Continuous Improvement and Continuous Learning

VPQHC's Integrated Approach to Healthcare Redesign - Infinite Opportunities for Change

Changing to a Population-Based Healthcare System

In 2001, the Institute of Medicine (IOM) released their landmark study called “Crossing the Quality Chasm”, which detailed the deficiencies in the US healthcare system and proposed strategies for radical improvement. It showed the healthcare delivery system was disjointed, inefficient, and full of waste at all points, which contributed significantly to the
cost increases experienced year upon year. It proposed a 6-point aim statement
encompassing Safety, Effectiveness, Patient Centered-ness, Timeliness, Efficiency, and
Equitableness. These six aim statements were adopted as Vermont Program for Quality in
Health Care’s guiding aims as well.

Sixteen years later, and many of the strategies proposed in that report have beenimplemented or started, and slowly the US healthcare system is changing from fee-for-service to a population-based system. Along the way, the Institute for HealthcareImprovement (IHI) coined their “triple aim” of Improving the Health of Populations, Improving the Patient Experience of Care, and Reducing the Per Capita Cost. This has been widely adopted by organizations who continue to improve and change their structure and operations to provide service in the new population-based environment.

Recently, three senior IHI executives produced an article that took the work of the IOM and IHI, and brought it up to date in their “10 New Rules to Accelerate Healthcare Redesign”. It was a set of “bold aspirations to guide healthcare organizations during an era of reform”. In an era where changing from fee-for-service to population-based health, medical professionals and their organizations often feel like they have “one foot on the dock, and the other in the canoe”. In order to combat this, they propose organizations need to:

  1. Change the balance of power – Co-produce health and well-being in partnership with patients, families and communities.
  2. Standardize what makes sense – Standardize what is possible to reduce unnecessary variation and increase the time available for individualize care.
  3. Customize to the individual – Contextualize care to an individual’s needs, values and preferences, guided by an understanding of what matters to the person in addition to “What’s the matter?”
  4. Promote well-being – Focus on outcomes that matter the most to people, appreciating that their health and happiness may not require healthcare.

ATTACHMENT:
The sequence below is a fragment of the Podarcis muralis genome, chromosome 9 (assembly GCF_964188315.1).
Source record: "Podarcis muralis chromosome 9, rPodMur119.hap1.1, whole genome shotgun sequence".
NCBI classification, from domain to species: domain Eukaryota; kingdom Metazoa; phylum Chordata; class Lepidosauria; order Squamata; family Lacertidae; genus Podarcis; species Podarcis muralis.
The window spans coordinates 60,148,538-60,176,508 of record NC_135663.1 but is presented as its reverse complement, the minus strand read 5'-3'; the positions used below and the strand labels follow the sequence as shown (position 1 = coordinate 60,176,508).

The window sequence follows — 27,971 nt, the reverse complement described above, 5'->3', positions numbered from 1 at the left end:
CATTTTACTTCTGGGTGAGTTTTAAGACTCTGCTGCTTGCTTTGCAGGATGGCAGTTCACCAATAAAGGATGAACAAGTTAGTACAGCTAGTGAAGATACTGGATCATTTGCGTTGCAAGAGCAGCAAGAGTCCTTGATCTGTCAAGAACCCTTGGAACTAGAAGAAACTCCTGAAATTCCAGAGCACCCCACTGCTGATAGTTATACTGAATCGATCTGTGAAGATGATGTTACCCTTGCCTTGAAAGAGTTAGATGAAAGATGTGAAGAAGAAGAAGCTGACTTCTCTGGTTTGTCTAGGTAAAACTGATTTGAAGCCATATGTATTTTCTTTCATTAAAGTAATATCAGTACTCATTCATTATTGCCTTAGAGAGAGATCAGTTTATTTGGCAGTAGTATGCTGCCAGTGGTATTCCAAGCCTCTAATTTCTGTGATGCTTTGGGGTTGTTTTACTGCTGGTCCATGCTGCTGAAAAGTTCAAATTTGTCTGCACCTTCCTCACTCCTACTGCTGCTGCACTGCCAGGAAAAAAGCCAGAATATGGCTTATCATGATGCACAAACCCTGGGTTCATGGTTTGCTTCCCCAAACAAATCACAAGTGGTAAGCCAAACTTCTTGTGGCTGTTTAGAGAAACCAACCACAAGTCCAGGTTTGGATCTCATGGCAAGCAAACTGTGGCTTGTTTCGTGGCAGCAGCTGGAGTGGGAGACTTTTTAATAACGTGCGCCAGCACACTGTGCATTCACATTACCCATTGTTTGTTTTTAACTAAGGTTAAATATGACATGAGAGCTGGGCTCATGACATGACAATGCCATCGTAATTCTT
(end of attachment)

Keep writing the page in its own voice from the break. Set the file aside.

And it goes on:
5. Create joy in work – Cultivate and mobilize the pride and joy of the healthcare workforce.
  6. Make it easy – Continually reduce waste and all nonvalue-added requirements and activities for patients, families, and clinicians.
  7. Move knowledge, not people – Exploit all helpful capacities of modern digital care and continually substitute better alternatives for visits and institutional stays. Meet people where they are – literally.
  8. Collaborate and cooperate – Recognize that the healthcare system is embedded in a network that extends beyond traditional walls. Eliminate silos and tear down self-protective institutional or professional boundaries that impede flow and responsiveness.
  9. Assume abundance – Use all the assets that can help to optimize the social, economic, and physical environment, especially those brought by patients, families, and communities.
  10. Return the Money – Give the money from healthcare savings to other public and private purposes.

VPQHC and the 10 New Rules

VPQHC is incorporating the “10 new rules” into our own work, and can share our expertise in expanding the integration of these vital concepts of change acceleration across the system of care. Through systematic assessment of current operations, organizations can actualize the 10 New Rules in a comprehensive, integrated radical redesign process which
addresses Systems Improvement (#s 2, 3, 5, 6, and 8), the Role of Leadership in leading this change (#s 1, 4, 5, 9, and 10) and Integration with the wider social environment (#s 4, 7, 8, 9, and 10). This integrated evaluation reveals a truly holistic view of theorganization, puts the patient front and center in all the focal points in the system and guides redesign using state of the art thinking and methodologies rooted in the Toyota Production System, Organizational Lifecycle Analysis, Systems Thinking, and Advanced Change Management.

As the IHI report states, “Surfacing, testing and then spreading comprehensive, radical redesign is not for the timid”. We have been in the trenches with hospitals, primary and specialty care practices, and many other non-healthcare organizations undergoing radical change. There is no more effective way of guiding the redesign process, and implementing the changes it requires until the organization is truly transformed. Over-hauling systems
to place patients and family’s needs squarely in the center of a supportive and caring delivery team requires coaching, experience leading change, and expertise to evaluate delivery systems.

If your organization seeks to grow on a change improvement pathway, VPQHC would be excited to share our vision, talents, and leadership with Vermont healthcare organizations that are committed to accelerating the change from fee-for-service to population-based
healthcare.

Ready to find out more? Call or email us at (802) 229-2152 or mail@vpqhc.org